In CRPS and dysautonomia, several parts of the brain get under- or over-enthusiastic (or both, unpredictably.) It’s easy to oversimplify, but even more confusing; each part of the brain has many jobs, so I can’t say that the anterolateral cortex does one thing and the cingulate cortex another.

Sketch of brain, with bits falling off and popping out, and a bandaid over the worst

I can boil it down by the effects that these remappings have, though. That’s relatively simple!

So, in me, this is what happens as a result of these scrambled brain bits.

1. Obviously, pain signals don’t know when to pack it in. That’s obvious. They just keep going and going and going and going and…

roadblocks using supports shaped like pink bunnies,  in pairs, leading around the corner

2. Coordination gets impaired. I used to be freakishly well coordinated, so I don’t normally get much sympathy, but this is a bit unfair.

I had 38 years of knowing exactly where my body was in space, of being able to move without triple-checking myself, from the time I first learned to walk. Or, rather, the time I first learned to climb out of my crib. … Several months before I was steady enough on my feet to toddle, I’d do a layback (a climbing maneuver where you grab one edge of a gap with your hands and then walk your feet up the opposing surface) to get up the side of my crib…

woman climbing up a crack in a steep rockface, hands pulling one way and feet pushing the other
Feet push, hands pull, and you go upwards. Photo JMiall on Wikimedia Commons.

 

…then rappel down the rails and crawl down the hall to my parent’s room to let them know that it was almost dawn and I was ready to play.

I also learned to jimmy the rails so they came down altogether, but that took a little longer. More engineering and upper-body strength involved, you know. (I got a bed well before I was two. They figured it was safer.)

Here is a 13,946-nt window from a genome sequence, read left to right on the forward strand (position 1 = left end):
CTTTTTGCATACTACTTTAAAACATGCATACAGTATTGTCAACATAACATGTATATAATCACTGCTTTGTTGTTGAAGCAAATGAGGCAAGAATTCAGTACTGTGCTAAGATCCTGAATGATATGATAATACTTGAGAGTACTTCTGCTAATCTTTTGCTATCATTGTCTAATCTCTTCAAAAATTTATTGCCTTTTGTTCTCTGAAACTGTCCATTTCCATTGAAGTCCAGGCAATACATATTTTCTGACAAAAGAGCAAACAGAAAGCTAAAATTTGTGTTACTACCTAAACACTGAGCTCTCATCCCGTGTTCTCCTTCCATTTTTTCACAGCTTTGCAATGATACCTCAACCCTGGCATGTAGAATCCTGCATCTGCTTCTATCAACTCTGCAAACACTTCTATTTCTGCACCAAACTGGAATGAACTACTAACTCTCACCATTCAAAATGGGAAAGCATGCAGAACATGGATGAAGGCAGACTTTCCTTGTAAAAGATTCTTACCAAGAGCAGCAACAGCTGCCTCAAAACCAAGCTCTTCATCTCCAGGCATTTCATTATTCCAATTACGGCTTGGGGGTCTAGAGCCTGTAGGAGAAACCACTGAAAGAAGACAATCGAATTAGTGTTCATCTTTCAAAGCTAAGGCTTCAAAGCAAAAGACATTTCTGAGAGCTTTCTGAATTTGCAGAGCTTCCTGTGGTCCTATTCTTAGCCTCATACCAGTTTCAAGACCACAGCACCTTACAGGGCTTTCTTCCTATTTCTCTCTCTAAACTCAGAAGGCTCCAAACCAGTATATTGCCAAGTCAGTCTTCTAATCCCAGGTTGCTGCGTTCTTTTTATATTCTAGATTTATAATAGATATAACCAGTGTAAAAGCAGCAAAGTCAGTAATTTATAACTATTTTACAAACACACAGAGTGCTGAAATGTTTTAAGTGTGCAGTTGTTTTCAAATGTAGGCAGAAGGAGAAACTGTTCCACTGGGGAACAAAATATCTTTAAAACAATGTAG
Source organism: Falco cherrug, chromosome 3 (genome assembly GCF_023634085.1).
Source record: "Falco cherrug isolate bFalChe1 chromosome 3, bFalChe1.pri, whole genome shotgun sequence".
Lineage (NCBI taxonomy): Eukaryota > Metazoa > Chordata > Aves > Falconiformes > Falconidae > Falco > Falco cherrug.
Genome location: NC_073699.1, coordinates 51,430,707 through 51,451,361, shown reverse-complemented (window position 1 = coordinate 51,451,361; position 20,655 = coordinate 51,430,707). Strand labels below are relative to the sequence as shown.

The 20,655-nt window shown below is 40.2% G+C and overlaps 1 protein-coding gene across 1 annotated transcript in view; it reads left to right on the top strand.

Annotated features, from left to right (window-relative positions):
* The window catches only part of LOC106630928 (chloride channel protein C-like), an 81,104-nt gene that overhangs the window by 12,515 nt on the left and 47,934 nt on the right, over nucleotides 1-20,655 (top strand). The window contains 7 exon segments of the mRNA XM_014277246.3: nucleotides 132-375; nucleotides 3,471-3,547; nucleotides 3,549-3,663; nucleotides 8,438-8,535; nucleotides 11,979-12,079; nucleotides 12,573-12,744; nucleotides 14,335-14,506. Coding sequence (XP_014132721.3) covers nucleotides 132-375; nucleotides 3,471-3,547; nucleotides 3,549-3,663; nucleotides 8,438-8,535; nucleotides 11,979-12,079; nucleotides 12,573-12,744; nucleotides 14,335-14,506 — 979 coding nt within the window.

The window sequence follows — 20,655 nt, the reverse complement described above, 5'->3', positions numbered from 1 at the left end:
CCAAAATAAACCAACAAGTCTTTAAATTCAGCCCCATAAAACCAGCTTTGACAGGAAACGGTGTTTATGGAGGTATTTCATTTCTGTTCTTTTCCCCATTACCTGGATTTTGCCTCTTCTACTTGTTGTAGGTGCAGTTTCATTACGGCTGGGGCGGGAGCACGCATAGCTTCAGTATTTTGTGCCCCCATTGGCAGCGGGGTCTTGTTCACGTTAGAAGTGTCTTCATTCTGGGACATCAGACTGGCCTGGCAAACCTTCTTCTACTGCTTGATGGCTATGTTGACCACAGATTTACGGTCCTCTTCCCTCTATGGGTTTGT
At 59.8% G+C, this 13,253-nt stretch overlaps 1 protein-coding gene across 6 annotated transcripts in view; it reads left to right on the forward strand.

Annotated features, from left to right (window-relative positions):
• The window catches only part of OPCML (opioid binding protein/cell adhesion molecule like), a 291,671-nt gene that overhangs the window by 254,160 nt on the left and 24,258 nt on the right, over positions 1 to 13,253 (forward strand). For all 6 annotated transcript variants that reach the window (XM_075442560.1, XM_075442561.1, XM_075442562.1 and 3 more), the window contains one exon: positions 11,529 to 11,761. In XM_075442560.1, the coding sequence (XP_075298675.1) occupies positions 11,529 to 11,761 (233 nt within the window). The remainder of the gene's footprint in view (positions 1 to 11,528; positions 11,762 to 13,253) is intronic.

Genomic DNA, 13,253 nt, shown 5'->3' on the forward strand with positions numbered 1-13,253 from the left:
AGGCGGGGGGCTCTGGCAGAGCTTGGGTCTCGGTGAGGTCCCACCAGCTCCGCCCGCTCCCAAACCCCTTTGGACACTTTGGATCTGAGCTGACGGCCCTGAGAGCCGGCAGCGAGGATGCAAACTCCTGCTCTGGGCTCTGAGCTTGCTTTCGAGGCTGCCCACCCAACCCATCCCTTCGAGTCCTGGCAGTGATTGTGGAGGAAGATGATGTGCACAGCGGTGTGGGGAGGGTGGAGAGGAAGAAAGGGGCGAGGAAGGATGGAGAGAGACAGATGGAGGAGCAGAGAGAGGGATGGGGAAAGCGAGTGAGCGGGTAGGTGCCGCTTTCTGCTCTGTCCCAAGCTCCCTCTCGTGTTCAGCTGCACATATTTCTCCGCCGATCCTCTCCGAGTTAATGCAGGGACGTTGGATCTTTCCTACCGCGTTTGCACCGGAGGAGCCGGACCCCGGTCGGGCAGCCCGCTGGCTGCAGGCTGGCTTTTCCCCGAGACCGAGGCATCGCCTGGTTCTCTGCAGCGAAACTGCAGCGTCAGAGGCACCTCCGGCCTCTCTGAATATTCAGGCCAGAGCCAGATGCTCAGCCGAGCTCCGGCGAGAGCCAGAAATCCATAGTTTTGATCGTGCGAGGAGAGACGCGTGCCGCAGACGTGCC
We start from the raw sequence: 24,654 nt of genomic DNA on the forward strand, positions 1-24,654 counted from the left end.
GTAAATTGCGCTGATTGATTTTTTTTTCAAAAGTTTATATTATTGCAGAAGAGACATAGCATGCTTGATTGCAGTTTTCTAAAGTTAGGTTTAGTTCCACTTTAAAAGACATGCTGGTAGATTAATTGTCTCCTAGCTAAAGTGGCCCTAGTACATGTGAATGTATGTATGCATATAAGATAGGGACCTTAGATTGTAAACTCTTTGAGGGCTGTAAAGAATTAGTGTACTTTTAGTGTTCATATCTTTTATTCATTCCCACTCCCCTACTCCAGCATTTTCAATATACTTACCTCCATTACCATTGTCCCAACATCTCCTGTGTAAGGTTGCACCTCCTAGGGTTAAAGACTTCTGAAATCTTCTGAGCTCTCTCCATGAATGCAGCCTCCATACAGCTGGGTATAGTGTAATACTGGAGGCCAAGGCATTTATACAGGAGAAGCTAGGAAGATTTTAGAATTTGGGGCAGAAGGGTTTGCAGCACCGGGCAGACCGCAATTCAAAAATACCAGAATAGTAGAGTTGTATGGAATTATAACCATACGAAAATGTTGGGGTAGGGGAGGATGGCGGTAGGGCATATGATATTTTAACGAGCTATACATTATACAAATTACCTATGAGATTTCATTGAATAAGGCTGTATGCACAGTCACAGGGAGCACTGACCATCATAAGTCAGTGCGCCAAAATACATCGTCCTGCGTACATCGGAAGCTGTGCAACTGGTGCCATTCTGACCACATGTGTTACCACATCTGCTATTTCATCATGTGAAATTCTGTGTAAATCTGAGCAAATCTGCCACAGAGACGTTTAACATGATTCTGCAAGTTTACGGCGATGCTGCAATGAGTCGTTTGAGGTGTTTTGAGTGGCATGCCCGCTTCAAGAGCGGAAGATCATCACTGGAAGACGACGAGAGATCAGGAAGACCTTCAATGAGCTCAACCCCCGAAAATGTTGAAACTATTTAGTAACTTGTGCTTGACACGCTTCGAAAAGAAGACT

I’m not used to living in a world where my body isn’t exactly where I think it is. I probably take more damage than someone who’s been this poorly coordinated all their lives, because there’s this huge layer of bewilderment and surprise. Not to mention lack of preparedness.

I don’t compensate for it unconsciously — I have to be very conscious about being careful bending over, walking not running down stairs, always wearing de-skids when I go outside in the snow. This requires a bit more bandwidth than just doing things as you normally would.

3. The third and most annoying thing is, my brain just LOVES to go to anxiety.

brain_limbicsystem-inflated

Anxiety is a bit of a circus. It pushes up my blood pressure and makes my heart beat fast, which is worrisome in itself. It makes my vision go whitish, like everything is covered in fog. All this makes it rather hard to think, to reason out whether I really have cause to be anxious.

Then my stomach starts nudging the back of my throat, which is never pleasant. I keep ginger near all the time, because Tums just make it worse and I can’t stand Rolaids or any of the others.